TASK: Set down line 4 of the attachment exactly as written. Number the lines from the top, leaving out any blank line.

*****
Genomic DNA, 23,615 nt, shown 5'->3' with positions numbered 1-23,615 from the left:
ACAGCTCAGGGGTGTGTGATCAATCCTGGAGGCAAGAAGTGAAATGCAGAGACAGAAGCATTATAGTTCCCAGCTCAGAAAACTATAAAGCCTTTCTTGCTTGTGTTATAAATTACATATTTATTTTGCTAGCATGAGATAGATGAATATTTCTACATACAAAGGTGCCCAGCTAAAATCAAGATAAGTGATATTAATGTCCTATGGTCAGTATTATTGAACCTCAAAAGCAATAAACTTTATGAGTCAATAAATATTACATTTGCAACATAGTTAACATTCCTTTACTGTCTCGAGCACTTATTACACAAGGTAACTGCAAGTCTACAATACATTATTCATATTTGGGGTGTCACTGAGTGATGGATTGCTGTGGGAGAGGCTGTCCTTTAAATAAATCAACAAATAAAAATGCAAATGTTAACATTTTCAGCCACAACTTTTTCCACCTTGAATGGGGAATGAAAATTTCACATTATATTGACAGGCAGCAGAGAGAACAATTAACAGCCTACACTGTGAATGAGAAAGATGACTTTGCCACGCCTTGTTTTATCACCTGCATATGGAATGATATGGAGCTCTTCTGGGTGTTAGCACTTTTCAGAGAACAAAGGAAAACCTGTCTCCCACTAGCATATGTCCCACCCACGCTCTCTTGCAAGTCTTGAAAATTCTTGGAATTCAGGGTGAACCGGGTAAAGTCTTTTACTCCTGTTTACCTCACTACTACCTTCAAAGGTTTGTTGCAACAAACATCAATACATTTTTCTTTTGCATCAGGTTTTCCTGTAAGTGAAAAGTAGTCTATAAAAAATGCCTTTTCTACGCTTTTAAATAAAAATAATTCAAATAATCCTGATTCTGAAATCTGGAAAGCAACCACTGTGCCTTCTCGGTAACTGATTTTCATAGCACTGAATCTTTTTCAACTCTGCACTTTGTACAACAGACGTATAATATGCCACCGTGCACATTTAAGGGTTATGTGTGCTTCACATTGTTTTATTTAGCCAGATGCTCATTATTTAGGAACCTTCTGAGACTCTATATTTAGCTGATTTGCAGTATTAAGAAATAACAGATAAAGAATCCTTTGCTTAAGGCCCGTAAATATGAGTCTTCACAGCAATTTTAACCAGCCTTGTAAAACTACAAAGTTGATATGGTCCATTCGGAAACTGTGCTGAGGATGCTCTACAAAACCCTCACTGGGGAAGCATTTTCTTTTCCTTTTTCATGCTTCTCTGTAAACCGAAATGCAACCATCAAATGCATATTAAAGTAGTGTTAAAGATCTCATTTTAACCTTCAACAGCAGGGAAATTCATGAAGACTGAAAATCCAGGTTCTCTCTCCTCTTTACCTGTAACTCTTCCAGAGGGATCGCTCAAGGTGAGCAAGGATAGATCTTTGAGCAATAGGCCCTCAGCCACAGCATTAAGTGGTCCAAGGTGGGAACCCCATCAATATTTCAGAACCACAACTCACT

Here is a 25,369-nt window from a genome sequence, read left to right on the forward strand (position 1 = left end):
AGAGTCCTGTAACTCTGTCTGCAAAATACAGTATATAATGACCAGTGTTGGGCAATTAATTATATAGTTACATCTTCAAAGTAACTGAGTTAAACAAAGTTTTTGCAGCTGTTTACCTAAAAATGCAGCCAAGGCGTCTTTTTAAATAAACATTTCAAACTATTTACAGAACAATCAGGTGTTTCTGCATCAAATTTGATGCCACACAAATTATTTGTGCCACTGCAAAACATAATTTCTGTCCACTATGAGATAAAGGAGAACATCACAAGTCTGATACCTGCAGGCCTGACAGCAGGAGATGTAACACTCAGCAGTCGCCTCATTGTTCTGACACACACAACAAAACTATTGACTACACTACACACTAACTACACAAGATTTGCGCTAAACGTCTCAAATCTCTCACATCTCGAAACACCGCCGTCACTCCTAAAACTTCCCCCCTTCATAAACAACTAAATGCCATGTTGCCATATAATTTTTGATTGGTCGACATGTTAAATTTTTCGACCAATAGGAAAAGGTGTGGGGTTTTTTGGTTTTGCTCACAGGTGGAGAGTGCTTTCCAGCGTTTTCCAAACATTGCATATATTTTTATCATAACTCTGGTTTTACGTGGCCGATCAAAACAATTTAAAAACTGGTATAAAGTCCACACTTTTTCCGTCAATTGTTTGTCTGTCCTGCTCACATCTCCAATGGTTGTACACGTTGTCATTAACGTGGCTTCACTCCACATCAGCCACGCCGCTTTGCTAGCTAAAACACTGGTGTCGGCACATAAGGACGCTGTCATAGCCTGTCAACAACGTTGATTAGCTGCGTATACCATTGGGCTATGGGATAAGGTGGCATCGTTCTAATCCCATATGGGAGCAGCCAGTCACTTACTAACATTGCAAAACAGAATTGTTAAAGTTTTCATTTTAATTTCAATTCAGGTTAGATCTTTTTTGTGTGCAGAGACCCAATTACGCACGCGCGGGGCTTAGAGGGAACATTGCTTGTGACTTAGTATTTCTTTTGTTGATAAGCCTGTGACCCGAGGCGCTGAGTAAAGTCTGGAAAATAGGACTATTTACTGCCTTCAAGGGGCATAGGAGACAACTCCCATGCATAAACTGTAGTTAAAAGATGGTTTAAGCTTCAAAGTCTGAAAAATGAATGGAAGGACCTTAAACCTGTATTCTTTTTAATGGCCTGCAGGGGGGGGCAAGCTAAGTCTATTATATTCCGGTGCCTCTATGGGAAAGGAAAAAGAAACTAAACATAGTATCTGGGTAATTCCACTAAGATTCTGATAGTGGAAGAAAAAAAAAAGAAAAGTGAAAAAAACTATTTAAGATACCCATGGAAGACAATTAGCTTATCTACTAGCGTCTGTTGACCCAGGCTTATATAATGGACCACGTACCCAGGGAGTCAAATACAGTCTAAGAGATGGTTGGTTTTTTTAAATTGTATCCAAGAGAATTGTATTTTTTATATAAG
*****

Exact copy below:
AGAGTCCTGTAACTCTGTCTGCAAAATACAGTATATAATGACCAGTGTTGGGCAATTAATTATATAGTTACATCTTCAAAGTAACTGAGTTAAACAAAGTTTTTGCAGCTGTTTACCTAAAAATGCAGCCAAGGCGTCTTTTTAAATAAACATTTCAAACTATTTACAGAACAATCAGGTGTTTCTGCATCAAATTTGATGCCACACAAATTATTTGTGCCACTGCAAAACATAATTTCTGTCCACTATGAGATAAAGGAGAACATCACAAGTCTGATACCTGCAGGCCTGACAGCAGGAGATGTAACACTCAGCAGTCGCCTCATTGTTCTGACACACACAACAAAACTATTGACTACACTACACACTAACTACACAAGATTTGCGCTAAACGTCTCAAATCTCTCACATCTCGAAACACCGCCGTCACTCCTAAAACTTCCCCCCTTCATAAACAACTAAATGCCATGTTGCCATATAATTTTTGATTGGTCGACATGTTAAATTTTTCGACCAATAGGAAAAGGTGTGGGGTTTTTTGGTTTTGCTCACAGGTGGAGAGTGCTTTCCAGCGTTTTCCAAACATTGCATATATTTTTATCATAACTCTGGTTTTACGTGGCCGATCAAAACAATTTAAAAACTGGTATAAAGTCCACACTTTTTCCGTCAATTGTTTGTCTGTCCTGCTCACATCTCCAATGGTTGTACACGTTGTCATTAACGTGGCTTCACTCCACATCAGCCACGCCGCTTTGCTAGCTAAAACACTGGTGTCGGCACATAAGGACGCTGTCATAGCCTGTCAACAACGTTGATTAGCTGCGTATACCATTGGGCTATGGGATAAGGTGGCATCGTTCTAATCCCATATGGGAGCAGCCAGTCACTTACTAACATTGCAAAACAGAATTGTTAAAGTTTTCATTTTAATTTCAATTCAGGTTAGATCTTTTTTGTGTGCAGAGACCCAATTACGCACGCGCGGGGCTTAGAGGGAACATTGCTTGTGACTTAGTATTTCTTTTGTTGATAAGCCTGTGACCCGAGGCGCTGAGTAAAGTCTGGAAAATAGGACTATTTACTGCCTTCAAGGGGCATAGGAGACAACTCCCATGCATAAACTGTAGTTAAAAGATGGTTTAAGCTTCAAAGTCTGAAAAATGAATGGAAGGACCTTAAACCTGTATTCTTTTTAATGGCCTGCAGGGGGGGGCAAGCTAAGTCTATTATATTCCGGTGCCTCTATGGGAAAGGAAAAAGAAACTAAACATAGTATCTGGGTAATTCCACTAAGATTCTGATAGTGGAAGAAAAAAAAAAGAAAAGTGAAAAAAACTATTTAAGATACCCATGGAAGACAATTAGCTTATCTACTAGCGTCTGTTGACCCAGGCTTATATAATGGACCACGTACCCAGGGAGTCAAATACAGTCTAAGAGATGGTTGGTTTTTTTAAATTGTATCCAAGAGAATTGTATTTTTTATATAAG